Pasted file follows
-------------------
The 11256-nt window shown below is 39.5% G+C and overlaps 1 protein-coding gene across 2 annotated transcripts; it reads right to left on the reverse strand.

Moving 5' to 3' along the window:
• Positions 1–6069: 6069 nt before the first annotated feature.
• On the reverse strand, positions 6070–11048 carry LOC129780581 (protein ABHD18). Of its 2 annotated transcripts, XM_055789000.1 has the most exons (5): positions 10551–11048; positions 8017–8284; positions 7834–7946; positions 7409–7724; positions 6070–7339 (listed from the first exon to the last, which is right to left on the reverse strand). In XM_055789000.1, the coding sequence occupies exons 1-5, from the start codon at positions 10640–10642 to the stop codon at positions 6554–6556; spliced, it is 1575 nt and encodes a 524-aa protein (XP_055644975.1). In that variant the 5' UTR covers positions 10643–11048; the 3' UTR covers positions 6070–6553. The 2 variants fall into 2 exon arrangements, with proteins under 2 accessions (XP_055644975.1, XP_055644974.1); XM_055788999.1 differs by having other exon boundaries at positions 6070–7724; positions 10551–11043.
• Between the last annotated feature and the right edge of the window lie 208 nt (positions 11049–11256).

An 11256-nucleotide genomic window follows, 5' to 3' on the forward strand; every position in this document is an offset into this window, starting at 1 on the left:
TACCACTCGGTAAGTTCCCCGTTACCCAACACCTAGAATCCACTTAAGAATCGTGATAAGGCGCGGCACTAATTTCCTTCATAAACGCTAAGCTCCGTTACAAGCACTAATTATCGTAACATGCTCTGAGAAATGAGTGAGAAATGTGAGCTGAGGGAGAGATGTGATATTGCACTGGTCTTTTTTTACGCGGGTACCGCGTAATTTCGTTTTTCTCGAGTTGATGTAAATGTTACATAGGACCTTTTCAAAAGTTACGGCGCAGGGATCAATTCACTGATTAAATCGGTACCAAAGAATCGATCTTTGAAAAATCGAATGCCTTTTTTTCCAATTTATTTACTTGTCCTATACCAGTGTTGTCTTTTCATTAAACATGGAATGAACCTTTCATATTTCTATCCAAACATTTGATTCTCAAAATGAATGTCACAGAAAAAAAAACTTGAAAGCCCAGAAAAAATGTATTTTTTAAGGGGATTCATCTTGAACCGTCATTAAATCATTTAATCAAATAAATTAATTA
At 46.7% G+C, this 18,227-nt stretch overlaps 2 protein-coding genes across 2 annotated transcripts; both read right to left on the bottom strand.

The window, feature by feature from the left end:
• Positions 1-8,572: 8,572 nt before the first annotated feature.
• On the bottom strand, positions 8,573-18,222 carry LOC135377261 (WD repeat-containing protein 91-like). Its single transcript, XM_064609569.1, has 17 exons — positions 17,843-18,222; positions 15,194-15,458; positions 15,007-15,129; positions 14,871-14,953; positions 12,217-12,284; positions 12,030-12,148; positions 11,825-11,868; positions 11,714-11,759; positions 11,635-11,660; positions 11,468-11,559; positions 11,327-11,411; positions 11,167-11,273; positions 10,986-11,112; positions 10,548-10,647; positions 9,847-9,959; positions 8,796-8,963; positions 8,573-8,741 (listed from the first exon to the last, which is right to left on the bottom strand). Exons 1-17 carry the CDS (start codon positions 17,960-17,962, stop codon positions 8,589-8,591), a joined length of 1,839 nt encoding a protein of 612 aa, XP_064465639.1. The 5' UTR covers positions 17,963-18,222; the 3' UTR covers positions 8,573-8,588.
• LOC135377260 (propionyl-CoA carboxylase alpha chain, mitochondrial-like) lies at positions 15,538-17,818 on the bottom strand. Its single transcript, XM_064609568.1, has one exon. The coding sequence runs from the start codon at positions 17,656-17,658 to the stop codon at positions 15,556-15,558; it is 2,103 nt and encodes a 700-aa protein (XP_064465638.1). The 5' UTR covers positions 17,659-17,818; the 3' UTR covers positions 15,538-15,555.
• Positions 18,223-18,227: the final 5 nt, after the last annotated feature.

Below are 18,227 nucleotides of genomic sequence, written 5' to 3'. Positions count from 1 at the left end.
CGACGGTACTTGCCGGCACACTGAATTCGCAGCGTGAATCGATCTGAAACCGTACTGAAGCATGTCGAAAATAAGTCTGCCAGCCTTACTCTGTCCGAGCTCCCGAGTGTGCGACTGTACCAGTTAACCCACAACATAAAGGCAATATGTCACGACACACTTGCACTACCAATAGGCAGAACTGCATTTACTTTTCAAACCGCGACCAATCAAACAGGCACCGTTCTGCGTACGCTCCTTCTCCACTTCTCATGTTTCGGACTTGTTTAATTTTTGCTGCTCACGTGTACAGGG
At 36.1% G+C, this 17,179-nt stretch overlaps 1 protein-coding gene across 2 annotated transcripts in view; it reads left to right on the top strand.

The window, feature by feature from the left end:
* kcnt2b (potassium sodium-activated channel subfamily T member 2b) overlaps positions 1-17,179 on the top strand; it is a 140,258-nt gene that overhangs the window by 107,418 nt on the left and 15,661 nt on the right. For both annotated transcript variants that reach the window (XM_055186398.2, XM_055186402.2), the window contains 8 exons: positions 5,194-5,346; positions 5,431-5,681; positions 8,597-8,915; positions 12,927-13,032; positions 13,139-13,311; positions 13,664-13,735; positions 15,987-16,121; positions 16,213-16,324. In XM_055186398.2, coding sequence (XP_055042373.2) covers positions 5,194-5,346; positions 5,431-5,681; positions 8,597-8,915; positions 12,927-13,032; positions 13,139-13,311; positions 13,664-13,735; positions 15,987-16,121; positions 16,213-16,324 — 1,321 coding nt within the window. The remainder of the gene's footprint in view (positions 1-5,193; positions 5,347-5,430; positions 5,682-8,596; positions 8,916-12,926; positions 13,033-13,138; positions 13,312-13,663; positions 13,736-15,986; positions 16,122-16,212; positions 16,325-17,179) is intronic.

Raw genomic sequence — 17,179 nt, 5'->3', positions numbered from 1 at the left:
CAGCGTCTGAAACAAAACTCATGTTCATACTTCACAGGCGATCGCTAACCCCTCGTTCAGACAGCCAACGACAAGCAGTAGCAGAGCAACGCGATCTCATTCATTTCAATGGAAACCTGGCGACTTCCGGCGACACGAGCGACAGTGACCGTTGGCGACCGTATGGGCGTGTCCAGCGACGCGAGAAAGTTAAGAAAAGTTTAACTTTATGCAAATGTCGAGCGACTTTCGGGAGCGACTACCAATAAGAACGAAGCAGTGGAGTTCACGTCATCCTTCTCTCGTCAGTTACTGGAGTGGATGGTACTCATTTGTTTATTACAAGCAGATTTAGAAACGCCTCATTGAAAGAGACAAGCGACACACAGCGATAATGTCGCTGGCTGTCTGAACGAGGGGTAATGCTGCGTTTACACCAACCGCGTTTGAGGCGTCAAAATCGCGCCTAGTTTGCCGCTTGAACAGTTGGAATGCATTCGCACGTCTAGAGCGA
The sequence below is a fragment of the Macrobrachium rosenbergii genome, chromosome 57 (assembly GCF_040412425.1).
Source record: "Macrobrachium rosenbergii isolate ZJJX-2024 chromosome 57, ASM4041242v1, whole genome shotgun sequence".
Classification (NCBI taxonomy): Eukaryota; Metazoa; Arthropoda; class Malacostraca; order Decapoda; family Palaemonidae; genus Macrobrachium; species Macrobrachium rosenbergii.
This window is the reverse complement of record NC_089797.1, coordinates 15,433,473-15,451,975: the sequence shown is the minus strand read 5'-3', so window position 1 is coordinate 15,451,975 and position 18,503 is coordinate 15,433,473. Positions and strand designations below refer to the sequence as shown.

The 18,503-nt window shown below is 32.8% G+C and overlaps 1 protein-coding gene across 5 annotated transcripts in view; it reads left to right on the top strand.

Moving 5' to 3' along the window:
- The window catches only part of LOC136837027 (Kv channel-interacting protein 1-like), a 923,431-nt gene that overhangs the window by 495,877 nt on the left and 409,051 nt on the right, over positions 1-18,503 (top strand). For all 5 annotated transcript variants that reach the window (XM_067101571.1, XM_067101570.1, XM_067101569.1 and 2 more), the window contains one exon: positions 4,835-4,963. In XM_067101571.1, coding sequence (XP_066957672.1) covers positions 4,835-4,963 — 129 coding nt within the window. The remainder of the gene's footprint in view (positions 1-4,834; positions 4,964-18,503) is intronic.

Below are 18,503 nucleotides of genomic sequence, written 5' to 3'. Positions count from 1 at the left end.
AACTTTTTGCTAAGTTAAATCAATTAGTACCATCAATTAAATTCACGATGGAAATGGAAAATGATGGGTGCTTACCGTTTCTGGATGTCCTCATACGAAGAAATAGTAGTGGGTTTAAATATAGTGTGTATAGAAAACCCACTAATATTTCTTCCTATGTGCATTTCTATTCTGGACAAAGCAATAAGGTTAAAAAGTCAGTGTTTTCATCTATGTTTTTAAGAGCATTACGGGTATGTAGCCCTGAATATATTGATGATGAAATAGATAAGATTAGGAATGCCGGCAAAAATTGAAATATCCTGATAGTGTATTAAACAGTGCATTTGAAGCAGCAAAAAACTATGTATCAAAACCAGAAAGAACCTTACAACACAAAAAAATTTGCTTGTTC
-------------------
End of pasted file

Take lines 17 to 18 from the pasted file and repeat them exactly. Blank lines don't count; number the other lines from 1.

The window, feature by feature from the left end:
* kcnt2b (potassium sodium-activated channel subfamily T member 2b) overlaps positions 1-17,179 on the top strand; it is a 140,258-nt gene that overhangs the window by 107,418 nt on the left and 15,661 nt on the right. For both annotated transcript variants that reach the window (XM_055186398.2, XM_055186402.2), the window contains 8 exons: positions 5,194-5,346; positions 5,431-5,681; positions 8,597-8,915; positions 12,927-13,032; positions 13,139-13,311; positions 13,664-13,735; positions 15,987-16,121; positions 16,213-16,324. In XM_055186398.2, coding sequence (XP_055042373.2) covers positions 5,194-5,346; positions 5,431-5,681; positions 8,597-8,915; positions 12,927-13,032; positions 13,139-13,311; positions 13,664-13,735; positions 15,987-16,121; positions 16,213-16,324 — 1,321 coding nt within the window. The remainder of the gene's footprint in view (positions 1-5,193; positions 5,347-5,430; positions 5,682-8,596; positions 8,916-12,926; positions 13,033-13,138; positions 13,312-13,663; positions 13,736-15,986; positions 16,122-16,212; positions 16,325-17,179) is intronic.